It can also intensify feelings of anger, a common symptom of PTSD that can also exist on its own as a trauma response, affecting survivors who aren’t suffering from the full-blown disorder. “Maladaptive appraisals about oneself,” or negative thoughts of the type Overstreet described, have been linked to higher levels of anger following a traumatic event.
So has guilt, a response that can take a number of different forms — guilt over not intervening, over feeling relief at living through an event that others didn’t survive, over being at the scene of the trauma in the first place (for example, making plans to go to Pulse on what turned out to be the night of the shooting). “[Then there’s] the kind of existential question: Why me? Why did I come out alive and my best friend, my dad, my girlfriend, died?” says psychologist Yuval Neria, who heads up the PTSD research and treatment program at Columbia University Medical Center. “It takes years sometimes for the victim not to self-blame.”
There’s no litmus test for knowing who will be consumed by guilt after a trauma and who will push through it, but one mitigating factor is a person’s attributional style, or way of explaining why bad things happen. Someone with a negative attributional style is more likely to direct blame inward, and to channel their misfortune into grand, sweeping assumptions about the way the world works (psychologists describe this as internal, global, and stable). On the other end of the spectrum, someone with a positive attributional style tends to look outward, identifying more specific causes for their problems and recognizing those causes as temporary or changeable (external, specific, and unstable).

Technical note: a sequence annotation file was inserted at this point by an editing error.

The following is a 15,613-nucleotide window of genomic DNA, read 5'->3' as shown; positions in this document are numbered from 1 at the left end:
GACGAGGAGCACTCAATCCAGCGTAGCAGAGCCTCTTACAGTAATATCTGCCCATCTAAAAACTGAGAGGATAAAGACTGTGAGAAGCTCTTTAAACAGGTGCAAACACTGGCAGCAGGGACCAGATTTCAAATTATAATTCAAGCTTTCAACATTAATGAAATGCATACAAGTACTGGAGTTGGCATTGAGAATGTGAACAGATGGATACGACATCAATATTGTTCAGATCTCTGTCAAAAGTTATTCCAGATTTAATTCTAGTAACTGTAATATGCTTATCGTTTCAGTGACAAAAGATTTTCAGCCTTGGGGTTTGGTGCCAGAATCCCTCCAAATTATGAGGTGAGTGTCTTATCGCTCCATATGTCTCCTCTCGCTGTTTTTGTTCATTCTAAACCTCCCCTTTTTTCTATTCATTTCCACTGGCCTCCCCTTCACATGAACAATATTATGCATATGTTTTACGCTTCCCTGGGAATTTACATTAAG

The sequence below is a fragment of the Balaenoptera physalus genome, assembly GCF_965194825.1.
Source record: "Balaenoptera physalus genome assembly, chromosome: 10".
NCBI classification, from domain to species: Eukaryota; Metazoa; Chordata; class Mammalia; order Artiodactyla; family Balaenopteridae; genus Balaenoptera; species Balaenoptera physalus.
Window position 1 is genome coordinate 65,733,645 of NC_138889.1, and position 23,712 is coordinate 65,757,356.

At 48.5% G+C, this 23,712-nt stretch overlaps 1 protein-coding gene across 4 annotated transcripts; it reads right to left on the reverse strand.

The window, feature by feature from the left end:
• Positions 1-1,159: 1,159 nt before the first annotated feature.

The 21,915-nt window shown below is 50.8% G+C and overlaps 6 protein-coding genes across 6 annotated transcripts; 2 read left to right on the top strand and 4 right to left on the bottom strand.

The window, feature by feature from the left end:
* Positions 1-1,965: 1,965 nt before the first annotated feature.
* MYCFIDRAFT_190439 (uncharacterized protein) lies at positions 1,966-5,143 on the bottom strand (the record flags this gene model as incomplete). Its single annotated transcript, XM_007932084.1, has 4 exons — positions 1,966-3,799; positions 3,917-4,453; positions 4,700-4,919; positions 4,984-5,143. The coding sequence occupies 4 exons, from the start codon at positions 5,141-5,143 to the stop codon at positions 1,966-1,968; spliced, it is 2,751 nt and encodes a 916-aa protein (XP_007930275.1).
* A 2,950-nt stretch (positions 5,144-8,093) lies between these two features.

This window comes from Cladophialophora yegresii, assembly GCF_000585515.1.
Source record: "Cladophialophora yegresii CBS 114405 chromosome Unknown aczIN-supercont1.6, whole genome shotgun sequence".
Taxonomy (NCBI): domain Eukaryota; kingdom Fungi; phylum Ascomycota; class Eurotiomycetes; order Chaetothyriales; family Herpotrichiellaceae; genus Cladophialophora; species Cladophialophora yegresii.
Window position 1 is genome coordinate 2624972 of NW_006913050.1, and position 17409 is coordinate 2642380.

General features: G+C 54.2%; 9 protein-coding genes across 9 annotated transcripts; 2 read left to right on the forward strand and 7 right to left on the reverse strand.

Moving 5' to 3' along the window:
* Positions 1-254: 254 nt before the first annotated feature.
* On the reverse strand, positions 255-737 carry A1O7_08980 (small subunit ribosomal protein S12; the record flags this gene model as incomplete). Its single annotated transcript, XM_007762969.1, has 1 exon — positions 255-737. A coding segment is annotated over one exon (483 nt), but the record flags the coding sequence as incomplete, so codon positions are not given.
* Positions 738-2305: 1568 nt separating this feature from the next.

Overstreet puts it in terms of the stories we tell ourselves after living through danger: “How do you come to understand it?” she says. “[Victims] may make a meaning where they say, ‘I should have been able to save my friends from that event, it’s my fault we were there that night, and with all that’s going on in the world you can’t really be safe anywhere.’ However, If you create a narrative that’s like, ‘It’s true that we live in a world where anything happen, but all I can do is do my best to be safe,’ then you’re more likely to … be able to move on from it.”
Or even go one step further. After a tragedy, some people may experience what’s known as post-traumatic growth, dealing with a trauma by introducing positive changes into their lives. In some cases, survivors can come to view their experience as a marker of strength, something that helps them to appreciate their own resilience. “The experience of coming together as a society, as a group or a team, may facilitate that,” Neria says — but a key element of healing, he adds, is not to try and rush survivors into it.
“I don’t believe in too quick of remedies,” he says. “It’s too early to shift to, ‘We’re okay, it was horrible, but we are fine.’ I don’t think we are fine. We need to allow the victims to voice those feelings and emotions” — and to sustain the social support that too often dies off in the days and weeks following a tragedy. “The question is always, what do we do two or three days from now?”